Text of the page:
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Examples of cooperations within AU STAR

Søby Brunkulslejer and the Anthropocene

The abandoned settlement belonging to the former open lignite mine at Søby, central Jutland, is examined archaeologically to understand details about the history of the place, and about anthropogenic changes in the environment.

The barracks had been torn down after the abandonment of the mine. Today, the area is overgrown with shrubs and the forest is reclaiming the site.

On December 18, 2015, we conducted a small-scale excavation in a refuse pit in the abandoned settlement. The interdisciplinary team comprised archaeologists and a physicist - Christina Vestergaard Sørensen, Kristoffer Hangstrup Fredensborg Nielsen and Bente Philippsen. Besides archaeological finds, we collected several soil samples for geochemical analyses.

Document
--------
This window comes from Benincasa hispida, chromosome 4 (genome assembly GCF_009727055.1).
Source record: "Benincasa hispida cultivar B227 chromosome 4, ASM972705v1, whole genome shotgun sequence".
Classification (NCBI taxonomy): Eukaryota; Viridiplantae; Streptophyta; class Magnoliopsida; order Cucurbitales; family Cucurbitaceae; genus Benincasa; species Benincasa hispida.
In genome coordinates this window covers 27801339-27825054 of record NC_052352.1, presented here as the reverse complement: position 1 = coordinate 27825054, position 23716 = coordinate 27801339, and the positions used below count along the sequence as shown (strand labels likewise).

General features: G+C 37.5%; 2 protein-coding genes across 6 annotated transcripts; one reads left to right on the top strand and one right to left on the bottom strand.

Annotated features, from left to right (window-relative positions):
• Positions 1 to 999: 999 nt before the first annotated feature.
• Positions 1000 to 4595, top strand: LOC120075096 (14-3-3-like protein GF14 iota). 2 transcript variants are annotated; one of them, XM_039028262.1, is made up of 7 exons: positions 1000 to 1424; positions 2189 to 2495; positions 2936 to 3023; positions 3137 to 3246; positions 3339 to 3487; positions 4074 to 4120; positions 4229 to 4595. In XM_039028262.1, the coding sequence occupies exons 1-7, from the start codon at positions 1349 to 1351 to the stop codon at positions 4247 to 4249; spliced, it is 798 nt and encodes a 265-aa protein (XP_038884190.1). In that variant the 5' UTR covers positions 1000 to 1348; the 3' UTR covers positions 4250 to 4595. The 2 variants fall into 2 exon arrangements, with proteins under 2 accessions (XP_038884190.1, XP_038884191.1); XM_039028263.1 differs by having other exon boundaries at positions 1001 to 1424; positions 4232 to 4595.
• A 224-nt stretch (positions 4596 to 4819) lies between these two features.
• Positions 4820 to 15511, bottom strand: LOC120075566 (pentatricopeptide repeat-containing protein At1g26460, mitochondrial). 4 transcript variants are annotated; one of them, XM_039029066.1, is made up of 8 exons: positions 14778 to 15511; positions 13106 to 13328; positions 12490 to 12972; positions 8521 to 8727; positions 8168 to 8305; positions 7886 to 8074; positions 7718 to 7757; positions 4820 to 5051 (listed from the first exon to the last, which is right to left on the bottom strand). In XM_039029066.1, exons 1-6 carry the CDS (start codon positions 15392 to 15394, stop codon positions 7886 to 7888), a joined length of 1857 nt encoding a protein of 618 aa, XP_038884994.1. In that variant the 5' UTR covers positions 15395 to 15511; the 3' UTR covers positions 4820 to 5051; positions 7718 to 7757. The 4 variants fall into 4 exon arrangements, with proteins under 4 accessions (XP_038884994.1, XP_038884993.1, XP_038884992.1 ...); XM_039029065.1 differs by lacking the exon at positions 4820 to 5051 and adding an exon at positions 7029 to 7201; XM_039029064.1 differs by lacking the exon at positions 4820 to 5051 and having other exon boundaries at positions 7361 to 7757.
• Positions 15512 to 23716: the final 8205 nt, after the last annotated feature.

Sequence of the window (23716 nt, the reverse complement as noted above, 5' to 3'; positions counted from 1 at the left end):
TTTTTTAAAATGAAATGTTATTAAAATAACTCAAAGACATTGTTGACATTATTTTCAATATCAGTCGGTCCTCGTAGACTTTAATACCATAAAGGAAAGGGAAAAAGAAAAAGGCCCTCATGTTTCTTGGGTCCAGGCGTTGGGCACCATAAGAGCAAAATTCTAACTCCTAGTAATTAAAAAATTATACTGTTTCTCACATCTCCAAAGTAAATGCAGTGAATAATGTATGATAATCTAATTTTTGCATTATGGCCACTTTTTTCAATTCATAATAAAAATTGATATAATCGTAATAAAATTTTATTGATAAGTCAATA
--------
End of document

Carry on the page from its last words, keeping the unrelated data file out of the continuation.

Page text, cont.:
Soil samples were collected in bags and as sediment cores from the sides of the pit. In this way, we can follow the sedimentation history of the pit. Our aim is to find out, when human influence on the environment was so massive that human actions can count as a geological force, defining a new era - the Anthropocene.

You can learn more about the project at the exhibition "Mild Apocalypse - Feral Landscapes in Denmark" at Moesgård Museum from February 4 to June 4, 2016. anthropocene.au.dk/currently/events/show/artikel/mild-apocalypse-feral-landscapes-in-denmark/

The museum at Søby displays how lignite was mined.
Christina indicates the excavation site in the abandoned settlement.
A bicycle frame, through which a root had grown, was found near the surface of the refuse pit.
Sediment cores provide samples for analysing the sedimentation history of the pit.